feminism, Mexican American/Border Studies, and organized crime.
She recently co-edited Criminology Throughout History: Critical Readings (2021) and Gender, Crime & Justice: Critical and Feminist Perspectives (2021). She also has a co-authored book chapter in BIPOC Alliances: Building Communities and Curricula (2022): “Reclaiming Our Indigeneity: Deconstructing Settler Myths within Our Family.”
She is also involved in media arts, having co-produced and co-directed the documentary El Muro|The Wall (2017) with her nephew Dr. Ramon Resendiz. The film foregrounds the story of a Lipan Apache Elder’s resistance to building the border wall on her ancestral lands on the Texas/Mexico border. She has also assisted as a producer on a documentary short by Director Abbey Hoekzema, an Associate Professor from Georgia Southern University. The documentary short, Migrant was screened at various film festivals in 2019.
This past academic year, she was invited to organize the National Association for Chicana/Chicano Studies-Tejas Foco Conference held on March 23-25th, 2023, in Brownsville, Texas. The conference theme focused on “Confronting/Resisting the Colonizer Within: A History of Violence, Discrimination/Oppression and Shame.” She is also the NACCS Tejas Foco Caucus Chair, and most currently, she is co-editing a special issue for the Rio Bravo Journal on “Inter/weaving, Inter/lacing Consciousness & Resistance: Decolonizing Practices, Intersectionality & Aesthetics.”
SILVIA PATRICIA SOLÍS
Silvia Patricia Solís is a lecturer in the School of Interdisciplinary Programs and Community Engagement, where she currently teaches Environmental Studies, Gender and Women’s Studies, and Mexican American Studies. She is the Art Editor of Frontiers: A Journal of Women’ Studies published by The University of Nebraska Press. Solís also produces and is the co-host of The Feminist Hour/La Hora Feminista on Vaquero Radio, UTRGV’s student station.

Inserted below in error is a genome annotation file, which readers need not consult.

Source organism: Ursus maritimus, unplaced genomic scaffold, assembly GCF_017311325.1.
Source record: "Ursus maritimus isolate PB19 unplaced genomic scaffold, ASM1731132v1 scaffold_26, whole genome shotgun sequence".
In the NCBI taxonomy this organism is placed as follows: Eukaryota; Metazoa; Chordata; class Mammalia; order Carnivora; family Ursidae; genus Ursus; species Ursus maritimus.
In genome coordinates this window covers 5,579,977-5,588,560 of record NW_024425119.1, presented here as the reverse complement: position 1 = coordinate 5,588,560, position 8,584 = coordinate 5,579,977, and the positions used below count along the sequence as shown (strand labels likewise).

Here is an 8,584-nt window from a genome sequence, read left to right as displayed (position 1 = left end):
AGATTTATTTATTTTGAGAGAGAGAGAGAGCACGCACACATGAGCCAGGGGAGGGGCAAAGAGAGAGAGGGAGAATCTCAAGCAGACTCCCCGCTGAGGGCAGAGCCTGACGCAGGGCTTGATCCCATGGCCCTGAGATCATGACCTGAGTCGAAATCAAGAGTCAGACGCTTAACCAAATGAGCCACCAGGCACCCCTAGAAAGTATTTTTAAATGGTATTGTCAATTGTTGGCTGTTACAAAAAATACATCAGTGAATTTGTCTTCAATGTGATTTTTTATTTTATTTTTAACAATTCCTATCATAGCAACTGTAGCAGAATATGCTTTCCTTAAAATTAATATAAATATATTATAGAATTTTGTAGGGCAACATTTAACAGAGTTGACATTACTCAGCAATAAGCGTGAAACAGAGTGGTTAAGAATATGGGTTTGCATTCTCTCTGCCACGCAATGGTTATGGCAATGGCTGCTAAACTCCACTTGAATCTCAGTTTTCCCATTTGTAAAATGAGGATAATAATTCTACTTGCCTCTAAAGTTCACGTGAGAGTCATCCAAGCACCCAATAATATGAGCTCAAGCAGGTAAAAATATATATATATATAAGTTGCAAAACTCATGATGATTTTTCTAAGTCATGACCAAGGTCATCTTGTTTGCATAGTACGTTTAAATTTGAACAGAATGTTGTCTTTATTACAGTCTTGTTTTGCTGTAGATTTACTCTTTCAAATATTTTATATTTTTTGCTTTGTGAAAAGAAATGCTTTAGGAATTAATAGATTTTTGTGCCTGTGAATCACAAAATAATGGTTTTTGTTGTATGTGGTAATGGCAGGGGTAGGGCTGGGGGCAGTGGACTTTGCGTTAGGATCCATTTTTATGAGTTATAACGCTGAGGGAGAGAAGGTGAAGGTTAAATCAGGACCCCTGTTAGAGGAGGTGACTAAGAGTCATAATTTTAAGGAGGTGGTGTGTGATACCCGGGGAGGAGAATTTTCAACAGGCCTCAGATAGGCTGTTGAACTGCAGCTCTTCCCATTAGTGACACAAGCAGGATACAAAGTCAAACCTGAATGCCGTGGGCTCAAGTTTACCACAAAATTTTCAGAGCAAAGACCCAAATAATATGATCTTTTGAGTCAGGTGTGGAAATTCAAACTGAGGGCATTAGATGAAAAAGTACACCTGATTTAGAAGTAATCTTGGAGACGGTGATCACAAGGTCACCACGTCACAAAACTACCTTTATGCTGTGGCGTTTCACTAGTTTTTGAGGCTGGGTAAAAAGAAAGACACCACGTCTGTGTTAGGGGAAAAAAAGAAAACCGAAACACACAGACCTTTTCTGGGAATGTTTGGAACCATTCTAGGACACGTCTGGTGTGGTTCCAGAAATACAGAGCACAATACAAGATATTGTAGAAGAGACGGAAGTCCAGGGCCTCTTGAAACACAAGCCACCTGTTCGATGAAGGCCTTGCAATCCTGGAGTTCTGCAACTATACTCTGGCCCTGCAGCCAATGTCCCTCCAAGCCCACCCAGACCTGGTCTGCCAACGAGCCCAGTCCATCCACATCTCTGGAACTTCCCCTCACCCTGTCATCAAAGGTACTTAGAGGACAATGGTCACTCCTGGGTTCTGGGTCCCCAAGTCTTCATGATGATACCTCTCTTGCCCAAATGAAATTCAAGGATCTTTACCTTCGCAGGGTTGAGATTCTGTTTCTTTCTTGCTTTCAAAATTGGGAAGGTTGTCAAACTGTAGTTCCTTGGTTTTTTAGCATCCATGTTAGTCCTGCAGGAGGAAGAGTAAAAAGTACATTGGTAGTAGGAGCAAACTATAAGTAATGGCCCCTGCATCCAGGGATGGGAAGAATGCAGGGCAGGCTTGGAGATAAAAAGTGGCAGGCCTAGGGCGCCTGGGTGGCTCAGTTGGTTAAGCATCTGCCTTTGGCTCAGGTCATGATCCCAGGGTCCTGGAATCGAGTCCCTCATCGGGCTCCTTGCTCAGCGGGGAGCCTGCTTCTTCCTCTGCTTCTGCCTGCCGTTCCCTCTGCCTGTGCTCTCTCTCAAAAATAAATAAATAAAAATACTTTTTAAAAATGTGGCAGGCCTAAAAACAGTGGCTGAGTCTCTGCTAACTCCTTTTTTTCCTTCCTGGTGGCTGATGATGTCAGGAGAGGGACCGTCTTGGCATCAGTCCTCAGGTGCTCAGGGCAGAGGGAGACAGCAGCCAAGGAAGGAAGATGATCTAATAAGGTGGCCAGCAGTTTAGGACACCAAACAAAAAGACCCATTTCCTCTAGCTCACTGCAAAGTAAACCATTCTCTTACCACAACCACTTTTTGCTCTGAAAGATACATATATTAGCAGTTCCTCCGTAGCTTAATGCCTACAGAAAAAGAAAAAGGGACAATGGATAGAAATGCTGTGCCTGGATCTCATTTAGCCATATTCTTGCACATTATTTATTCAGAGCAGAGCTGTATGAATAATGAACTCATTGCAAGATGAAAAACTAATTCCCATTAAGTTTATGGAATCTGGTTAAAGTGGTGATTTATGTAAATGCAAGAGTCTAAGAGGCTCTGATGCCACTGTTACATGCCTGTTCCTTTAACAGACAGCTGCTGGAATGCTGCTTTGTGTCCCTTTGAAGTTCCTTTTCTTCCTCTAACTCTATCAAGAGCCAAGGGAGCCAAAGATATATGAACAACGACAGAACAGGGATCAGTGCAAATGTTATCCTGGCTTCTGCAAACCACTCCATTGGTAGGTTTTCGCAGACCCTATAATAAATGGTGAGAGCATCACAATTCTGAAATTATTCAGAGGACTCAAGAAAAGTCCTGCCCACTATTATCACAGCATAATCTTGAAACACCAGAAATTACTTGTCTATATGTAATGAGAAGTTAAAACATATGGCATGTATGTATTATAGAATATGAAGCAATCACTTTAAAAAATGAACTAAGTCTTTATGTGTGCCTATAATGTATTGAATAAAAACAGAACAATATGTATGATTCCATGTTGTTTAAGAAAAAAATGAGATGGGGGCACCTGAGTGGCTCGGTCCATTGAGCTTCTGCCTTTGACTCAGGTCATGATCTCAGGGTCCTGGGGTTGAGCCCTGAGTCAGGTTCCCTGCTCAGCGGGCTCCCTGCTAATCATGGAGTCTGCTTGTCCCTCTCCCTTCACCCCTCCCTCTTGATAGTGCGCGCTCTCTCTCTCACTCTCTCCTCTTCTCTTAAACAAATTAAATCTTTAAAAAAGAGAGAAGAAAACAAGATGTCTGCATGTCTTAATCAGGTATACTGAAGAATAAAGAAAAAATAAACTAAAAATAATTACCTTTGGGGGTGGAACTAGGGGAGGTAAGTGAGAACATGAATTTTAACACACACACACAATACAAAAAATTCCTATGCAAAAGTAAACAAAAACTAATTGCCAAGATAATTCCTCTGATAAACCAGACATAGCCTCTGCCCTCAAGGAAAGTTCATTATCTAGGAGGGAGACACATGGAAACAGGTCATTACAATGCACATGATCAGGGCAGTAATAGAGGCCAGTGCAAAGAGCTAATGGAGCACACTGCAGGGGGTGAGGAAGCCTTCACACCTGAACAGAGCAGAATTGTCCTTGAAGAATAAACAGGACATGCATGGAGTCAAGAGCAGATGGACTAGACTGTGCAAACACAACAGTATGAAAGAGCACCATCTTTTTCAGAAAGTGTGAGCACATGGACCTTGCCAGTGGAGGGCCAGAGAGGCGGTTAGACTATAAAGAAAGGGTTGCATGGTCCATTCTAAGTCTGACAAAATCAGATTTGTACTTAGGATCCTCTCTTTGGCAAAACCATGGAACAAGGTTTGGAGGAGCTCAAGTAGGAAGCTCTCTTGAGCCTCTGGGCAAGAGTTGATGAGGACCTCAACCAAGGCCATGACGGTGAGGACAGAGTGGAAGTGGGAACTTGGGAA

Solís was born in Heroica Matamoros, Tamaulipas, then later moved to Brownsville, Texas, with her family. She earned her Ph.D. in Social Foundations of Education with a focus on Anthropology of Education from the University of Utah in 2020.
Her research expands on land and place-based epistemologies, pedagogies, and methodologies by tracing saberes curativos, knowing, and practices people hold in relation to taking care and curing within family and community. It centers the feminism, intergenerational learning, remembering, and everyday practices in the home and gardens of Indigenous, Black, and Afro-descendant peoples in the Mesoamerican diaspora living along the U.S. Mexico border. U.S. Women of color feminists, Indigenous feminists, and Decolonial feminists are at the center of her theoretical foundations.
Kat recently graduated from the University of North Texas with her MFA in Documentary Production and Media Studies. She is a daughter of Mexican immigrants and carries her cultural pride into her works. Her ultimate goal as a storyteller is to tell meaningful stories in unforgettable ways.
So far, she has written and directed the documentary Se Me Ha Dado, a film and love letter to her father, which screened at the North Texas Universities Film Festival in 2022. Her current work includes a second documentary, Doble Identidad, an experimental self-reflexive piece about the complexities of biculturalism.
She became involved with FDCLA-Norte as an intern in 2022 and has now become an active committee member. Her primary responsibility is updating and managing the FDCLA-Norte official website.